“Through the various days that the vessel lay at Southampton,” writes his Secretary, Mr. Thompson Hamilton, “Mr. Andrews was never for a moment idle. He generally left his hotel about 8.30 for the offices, where he dealt with his correspondence, then went on board until 6.30, when he would return to the offices to sign letters. During the day I took to the ship any urgent papers and he always dealt with them no matter what his business.” Nothing he allowed to interfere with duty. He was conscientious to the minutest detail. “He would himself put in their place such things as racks, tables, chairs, berth ladders, electric fans, saying that except he saw everything right he could not be satisfied.”

One of the last letters he wrote records serious trouble with the restaurant galley hot press, and directs attention to a design for reducing the number of screws in stateroom hat hooks.

Another of earlier date, in the midst of technicalities about cofferdams and submerged cylinders on the propeller boss, expresses agreement with the owner that the colouring of the pebble dashing on the private promenade decks was too dark, and notes a plan for staining green, the wicker furniture on one side of the vessel.

Withal, his thought for others never failed. Now he is arranging for a party to view the ship; now writing to a colleague, “I have always in mind a week’s holiday due to you from last summer and shall be glad if you will make arrangements to take these on my return, as, although you may not desire to have them, I feel sure that a week’s rest will do you good.”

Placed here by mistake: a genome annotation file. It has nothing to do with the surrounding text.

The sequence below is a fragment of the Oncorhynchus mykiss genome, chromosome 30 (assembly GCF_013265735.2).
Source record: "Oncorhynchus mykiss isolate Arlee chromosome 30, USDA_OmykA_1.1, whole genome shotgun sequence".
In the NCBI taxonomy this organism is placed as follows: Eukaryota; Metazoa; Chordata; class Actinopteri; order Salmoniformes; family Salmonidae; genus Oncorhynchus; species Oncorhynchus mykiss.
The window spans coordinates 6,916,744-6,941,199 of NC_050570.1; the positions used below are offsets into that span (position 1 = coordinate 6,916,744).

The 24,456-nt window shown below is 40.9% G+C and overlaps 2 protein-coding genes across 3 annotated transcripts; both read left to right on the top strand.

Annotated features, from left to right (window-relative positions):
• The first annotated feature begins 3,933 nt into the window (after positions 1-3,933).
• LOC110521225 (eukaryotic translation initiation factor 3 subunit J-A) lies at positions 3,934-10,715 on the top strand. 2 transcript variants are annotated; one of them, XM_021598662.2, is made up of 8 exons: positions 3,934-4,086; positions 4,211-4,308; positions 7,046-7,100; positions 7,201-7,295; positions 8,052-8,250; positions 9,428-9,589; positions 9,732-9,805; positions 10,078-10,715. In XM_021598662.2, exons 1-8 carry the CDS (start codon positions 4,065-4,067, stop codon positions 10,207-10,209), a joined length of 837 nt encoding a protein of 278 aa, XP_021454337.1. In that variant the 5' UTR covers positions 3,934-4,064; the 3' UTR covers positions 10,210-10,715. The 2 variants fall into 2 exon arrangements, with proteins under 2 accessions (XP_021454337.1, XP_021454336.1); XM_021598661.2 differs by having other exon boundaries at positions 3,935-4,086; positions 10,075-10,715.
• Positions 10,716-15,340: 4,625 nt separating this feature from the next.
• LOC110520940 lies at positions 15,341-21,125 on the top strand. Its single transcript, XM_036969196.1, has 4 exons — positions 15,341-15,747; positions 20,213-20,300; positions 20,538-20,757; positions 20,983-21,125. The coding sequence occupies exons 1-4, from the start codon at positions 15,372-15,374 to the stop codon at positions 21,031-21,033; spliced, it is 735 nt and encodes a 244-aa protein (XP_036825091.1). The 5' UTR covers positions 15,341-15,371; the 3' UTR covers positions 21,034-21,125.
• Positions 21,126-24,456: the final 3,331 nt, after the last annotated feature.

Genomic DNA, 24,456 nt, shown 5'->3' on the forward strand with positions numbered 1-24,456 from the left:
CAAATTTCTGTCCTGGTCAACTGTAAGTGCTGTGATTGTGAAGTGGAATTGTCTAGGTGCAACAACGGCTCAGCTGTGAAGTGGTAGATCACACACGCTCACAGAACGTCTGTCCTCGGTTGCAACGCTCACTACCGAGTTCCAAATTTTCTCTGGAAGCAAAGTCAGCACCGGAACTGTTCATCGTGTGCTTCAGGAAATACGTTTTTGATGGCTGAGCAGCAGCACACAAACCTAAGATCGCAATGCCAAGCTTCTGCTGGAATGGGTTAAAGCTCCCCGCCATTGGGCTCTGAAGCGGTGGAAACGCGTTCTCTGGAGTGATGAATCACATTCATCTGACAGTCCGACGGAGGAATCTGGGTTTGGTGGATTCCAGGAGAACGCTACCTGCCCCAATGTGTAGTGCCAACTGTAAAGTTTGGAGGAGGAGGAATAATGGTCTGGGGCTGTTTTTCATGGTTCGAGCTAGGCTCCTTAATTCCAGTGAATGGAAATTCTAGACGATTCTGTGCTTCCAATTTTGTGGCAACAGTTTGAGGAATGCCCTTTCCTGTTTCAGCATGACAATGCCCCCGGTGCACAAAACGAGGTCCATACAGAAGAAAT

On the evening of Sunday, the 7th, he wrote to Mrs. Andrews giving her news of his movements and dwelling upon the plans he had in mind for the future.

On the 9th he wrote: “The Titanic is now about complete and will I think do the old Firm credit to-morrow when we sail.”

On the 10th he was aboard at 6 o’clock, and thence until the hour of sailing he spent in a long final inspection of the ship. She pleased him. The old Firm was sure of its credit. Just before the moorings were cast off he bade goodbye to Mr. Hamilton and the other officials. He seemed in excellent health and spirits. His last words were, “Remember now and keep Mrs. Andrews informed of any news of the vessel.”